Silicon Valley entrepreneurs love to talk a big game, but when it comes to actually practicing what they preach, they often fall flat. We’re seeing this firsthand with the aftermath of Jamal Khashoggi’s murder.
The Turkish government claims that Saudi Arabia was almost certainly behind the journalist’s killing, but despite this claim, investment deals from the Middle Eastern country’s vast wealth continue to flow into the American tech sector.
Here are three salient examples, cited from The Wall Street Journal:
- Startups View Inc. and Zume Inc. have both recently accepted a combined $1.5 billion in funding from SoftBank’s Vision Fund, which is backed by the Saudi Arabian government.
- Another Silicon Valley-based company, Katerra Inc., just agreed to a tentative deal to build housing in Saudi Arabia.
- WeWork is reportedly in continued talks with SoftBank about investing $15 billion to $20 billion, to acquire a majority stake of the company.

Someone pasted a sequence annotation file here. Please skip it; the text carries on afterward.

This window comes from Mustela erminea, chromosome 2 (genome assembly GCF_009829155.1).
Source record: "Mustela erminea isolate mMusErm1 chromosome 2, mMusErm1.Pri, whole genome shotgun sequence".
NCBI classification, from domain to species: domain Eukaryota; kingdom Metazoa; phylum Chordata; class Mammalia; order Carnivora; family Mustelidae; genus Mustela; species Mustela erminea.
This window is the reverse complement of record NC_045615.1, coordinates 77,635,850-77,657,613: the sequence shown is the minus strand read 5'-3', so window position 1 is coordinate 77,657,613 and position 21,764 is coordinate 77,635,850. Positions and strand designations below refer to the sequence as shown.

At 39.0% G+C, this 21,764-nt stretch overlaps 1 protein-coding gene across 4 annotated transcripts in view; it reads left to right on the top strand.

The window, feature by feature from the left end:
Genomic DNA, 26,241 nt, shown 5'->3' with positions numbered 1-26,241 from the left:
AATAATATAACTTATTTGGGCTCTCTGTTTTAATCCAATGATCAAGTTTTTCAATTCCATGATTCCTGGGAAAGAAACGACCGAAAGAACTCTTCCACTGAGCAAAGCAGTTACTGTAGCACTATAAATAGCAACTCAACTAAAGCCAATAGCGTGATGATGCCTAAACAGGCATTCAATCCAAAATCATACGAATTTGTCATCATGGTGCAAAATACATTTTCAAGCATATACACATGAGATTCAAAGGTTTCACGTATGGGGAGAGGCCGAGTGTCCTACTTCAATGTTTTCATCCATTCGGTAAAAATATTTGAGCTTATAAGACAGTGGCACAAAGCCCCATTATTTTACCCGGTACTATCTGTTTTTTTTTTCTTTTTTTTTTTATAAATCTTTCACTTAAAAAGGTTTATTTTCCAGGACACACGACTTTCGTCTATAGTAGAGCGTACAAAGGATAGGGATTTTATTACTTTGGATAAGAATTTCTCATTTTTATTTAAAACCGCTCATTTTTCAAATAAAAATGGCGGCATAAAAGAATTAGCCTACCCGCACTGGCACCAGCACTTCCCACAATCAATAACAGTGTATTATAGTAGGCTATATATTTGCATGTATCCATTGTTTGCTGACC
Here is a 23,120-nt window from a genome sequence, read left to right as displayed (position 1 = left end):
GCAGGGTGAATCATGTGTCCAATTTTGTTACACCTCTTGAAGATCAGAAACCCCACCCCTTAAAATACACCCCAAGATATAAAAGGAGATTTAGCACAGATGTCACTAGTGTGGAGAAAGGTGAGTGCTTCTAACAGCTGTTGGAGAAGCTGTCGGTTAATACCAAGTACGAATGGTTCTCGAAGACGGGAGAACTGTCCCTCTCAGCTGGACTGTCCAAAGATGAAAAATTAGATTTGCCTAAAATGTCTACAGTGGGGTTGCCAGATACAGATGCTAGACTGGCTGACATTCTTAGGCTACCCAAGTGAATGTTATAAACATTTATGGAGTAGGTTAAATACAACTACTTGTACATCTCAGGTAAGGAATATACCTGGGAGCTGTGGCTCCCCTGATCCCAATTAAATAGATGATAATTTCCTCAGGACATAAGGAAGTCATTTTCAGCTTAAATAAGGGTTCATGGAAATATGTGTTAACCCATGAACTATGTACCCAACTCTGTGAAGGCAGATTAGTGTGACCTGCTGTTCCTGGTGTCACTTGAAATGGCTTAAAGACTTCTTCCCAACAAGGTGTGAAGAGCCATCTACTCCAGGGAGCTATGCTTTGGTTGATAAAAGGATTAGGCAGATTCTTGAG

This follows weeks of questions being asked of top Silicon Valley companies about their potential involvement with Saudi money, with most of these questions being met with silence. The situation is surely uncomfortable, as Saudi Arabia has become “the largest funder of U.S. startups in recent years,” according to the Journal.
For an industry known to produce companies with values like “don’t be evil,” the Saudi-money dilemma offers a real-world test. And it’s becoming abundantly clear that the technology industry, despite its predilection for espousing those lofty principles, is widely choosing money over morals.
I reached out to all the companies for comment and will update this post if I hear back. You can read the Journal‘s write-up here.
Update: Zume provided me with the following statement from its Chairman and CEO, Alex Garden: “We’ve recently closed a round of funding to support our growth and hiring.” The company would not confirm if the funding came from SoftBank.